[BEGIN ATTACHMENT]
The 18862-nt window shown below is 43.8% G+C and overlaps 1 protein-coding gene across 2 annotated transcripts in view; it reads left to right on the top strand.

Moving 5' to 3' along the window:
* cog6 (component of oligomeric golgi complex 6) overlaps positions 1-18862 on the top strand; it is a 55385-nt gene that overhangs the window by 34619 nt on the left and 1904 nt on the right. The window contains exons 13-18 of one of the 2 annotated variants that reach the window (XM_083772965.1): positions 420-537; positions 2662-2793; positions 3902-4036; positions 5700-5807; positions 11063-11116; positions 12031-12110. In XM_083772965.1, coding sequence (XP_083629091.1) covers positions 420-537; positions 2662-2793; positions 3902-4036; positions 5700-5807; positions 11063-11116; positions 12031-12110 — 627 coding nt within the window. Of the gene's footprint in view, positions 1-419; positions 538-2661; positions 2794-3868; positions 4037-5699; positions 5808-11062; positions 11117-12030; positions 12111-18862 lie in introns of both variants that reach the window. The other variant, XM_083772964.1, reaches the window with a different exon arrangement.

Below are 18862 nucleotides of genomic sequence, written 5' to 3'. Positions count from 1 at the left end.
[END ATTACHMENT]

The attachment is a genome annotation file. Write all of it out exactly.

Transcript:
The 18862-nt window shown below is 43.8% G+C and overlaps 1 protein-coding gene across 2 annotated transcripts in view; it reads left to right on the top strand.

Moving 5' to 3' along the window:
* cog6 (component of oligomeric golgi complex 6) overlaps positions 1-18862 on the top strand; it is a 55385-nt gene that overhangs the window by 34619 nt on the left and 1904 nt on the right. The window contains exons 13-18 of one of the 2 annotated variants that reach the window (XM_083772965.1): positions 420-537; positions 2662-2793; positions 3902-4036; positions 5700-5807; positions 11063-11116; positions 12031-12110. In XM_083772965.1, coding sequence (XP_083629091.1) covers positions 420-537; positions 2662-2793; positions 3902-4036; positions 5700-5807; positions 11063-11116; positions 12031-12110 — 627 coding nt within the window. Of the gene's footprint in view, positions 1-419; positions 538-2661; positions 2794-3868; positions 4037-5699; positions 5808-11062; positions 11117-12030; positions 12111-18862 lie in introns of both variants that reach the window. The other variant, XM_083772964.1, reaches the window with a different exon arrangement.

Below are 18862 nucleotides of genomic sequence, written 5' to 3'. Positions count from 1 at the left end.